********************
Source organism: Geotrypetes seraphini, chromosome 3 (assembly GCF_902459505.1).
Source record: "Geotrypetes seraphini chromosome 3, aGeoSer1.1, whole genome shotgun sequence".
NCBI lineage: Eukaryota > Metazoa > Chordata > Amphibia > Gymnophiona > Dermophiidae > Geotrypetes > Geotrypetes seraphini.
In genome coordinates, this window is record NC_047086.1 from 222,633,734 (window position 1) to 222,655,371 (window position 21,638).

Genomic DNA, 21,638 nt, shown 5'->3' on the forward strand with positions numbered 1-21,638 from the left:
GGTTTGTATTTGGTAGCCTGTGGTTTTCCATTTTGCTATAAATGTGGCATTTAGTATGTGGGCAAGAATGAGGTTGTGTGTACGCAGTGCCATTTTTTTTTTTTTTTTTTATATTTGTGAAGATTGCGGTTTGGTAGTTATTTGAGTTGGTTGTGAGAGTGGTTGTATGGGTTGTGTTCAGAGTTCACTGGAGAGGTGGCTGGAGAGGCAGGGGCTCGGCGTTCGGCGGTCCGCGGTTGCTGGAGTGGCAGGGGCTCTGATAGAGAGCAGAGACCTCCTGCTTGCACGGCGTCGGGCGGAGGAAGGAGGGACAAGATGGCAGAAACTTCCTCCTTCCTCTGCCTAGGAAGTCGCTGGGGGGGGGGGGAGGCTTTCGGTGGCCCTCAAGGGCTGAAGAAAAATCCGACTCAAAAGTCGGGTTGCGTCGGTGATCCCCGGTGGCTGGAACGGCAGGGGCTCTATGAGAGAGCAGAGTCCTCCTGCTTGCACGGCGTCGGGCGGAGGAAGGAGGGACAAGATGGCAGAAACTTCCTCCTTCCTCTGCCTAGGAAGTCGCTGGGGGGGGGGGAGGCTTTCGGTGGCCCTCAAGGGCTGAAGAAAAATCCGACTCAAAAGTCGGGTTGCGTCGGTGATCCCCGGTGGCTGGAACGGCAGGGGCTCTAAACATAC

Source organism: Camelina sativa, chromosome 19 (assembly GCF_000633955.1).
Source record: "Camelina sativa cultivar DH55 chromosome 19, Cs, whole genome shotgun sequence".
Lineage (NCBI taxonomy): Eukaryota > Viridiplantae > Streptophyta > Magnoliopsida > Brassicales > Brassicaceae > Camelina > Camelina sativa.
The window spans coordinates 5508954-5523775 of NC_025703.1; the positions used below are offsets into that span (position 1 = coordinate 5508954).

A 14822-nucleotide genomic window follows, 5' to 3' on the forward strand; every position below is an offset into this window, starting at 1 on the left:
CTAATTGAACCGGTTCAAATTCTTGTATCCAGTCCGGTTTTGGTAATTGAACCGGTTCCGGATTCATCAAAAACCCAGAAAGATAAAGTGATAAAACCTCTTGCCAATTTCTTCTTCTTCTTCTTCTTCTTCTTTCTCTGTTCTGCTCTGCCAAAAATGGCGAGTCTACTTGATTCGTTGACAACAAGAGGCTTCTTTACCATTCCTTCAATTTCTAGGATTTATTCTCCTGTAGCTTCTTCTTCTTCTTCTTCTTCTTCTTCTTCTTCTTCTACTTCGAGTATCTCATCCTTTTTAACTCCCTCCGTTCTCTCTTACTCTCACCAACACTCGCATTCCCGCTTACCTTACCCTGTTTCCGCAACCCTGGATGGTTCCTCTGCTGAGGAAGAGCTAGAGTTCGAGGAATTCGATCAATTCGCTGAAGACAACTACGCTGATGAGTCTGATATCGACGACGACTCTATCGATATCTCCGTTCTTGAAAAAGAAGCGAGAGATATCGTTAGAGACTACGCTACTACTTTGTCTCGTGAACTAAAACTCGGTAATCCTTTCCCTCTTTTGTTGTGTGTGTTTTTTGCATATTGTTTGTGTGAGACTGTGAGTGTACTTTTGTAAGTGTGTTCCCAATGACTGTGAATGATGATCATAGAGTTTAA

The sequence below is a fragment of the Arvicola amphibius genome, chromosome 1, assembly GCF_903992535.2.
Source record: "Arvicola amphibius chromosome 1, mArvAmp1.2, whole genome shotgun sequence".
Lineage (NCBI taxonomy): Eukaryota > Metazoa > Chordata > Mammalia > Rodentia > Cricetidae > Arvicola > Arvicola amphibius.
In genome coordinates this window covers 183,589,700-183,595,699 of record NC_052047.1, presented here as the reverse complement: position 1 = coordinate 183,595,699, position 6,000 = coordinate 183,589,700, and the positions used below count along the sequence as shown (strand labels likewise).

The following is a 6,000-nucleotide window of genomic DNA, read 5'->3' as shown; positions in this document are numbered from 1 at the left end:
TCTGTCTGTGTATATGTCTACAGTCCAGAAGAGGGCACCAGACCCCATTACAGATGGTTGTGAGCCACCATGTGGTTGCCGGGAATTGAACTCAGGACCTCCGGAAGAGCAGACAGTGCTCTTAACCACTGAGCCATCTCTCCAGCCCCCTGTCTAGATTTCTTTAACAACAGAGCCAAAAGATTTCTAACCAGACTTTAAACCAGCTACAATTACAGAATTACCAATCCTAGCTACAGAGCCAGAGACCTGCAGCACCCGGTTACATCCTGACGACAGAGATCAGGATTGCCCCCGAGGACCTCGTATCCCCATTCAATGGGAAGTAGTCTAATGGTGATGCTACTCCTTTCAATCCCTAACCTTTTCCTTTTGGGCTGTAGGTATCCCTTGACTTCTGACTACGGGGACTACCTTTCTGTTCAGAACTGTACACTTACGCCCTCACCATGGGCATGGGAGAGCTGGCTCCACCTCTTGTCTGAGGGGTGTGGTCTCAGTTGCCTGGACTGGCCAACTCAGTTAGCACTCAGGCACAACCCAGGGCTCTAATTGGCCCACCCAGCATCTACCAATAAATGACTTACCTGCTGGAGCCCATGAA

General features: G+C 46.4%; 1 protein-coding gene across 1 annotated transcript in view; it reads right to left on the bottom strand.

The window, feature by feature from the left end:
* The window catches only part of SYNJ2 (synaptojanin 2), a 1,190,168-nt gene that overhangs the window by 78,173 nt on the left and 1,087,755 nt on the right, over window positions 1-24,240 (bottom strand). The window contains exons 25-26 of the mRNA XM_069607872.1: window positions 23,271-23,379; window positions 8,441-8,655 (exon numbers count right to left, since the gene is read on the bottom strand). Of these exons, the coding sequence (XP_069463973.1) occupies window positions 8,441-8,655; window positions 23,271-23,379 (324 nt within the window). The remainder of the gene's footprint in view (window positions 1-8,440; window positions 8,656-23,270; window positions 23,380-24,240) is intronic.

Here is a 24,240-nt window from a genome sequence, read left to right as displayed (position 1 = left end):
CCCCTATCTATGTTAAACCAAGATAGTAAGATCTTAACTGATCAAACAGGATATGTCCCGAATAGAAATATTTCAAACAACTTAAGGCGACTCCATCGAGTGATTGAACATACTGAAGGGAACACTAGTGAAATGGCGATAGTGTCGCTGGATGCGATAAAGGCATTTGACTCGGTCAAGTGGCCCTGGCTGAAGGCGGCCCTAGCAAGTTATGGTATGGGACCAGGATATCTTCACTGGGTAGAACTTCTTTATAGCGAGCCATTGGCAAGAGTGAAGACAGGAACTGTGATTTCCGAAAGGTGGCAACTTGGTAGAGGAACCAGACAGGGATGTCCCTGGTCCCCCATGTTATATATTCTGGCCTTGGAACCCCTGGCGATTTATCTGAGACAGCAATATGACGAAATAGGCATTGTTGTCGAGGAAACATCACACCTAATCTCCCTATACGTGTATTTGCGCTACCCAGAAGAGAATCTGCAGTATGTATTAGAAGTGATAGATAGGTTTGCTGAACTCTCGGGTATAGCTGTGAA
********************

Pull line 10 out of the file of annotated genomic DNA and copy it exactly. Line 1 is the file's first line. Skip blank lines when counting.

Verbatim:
The window spans coordinates 5508954-5523775 of NC_025703.1; the positions used below are offsets into that span (position 1 = coordinate 5508954).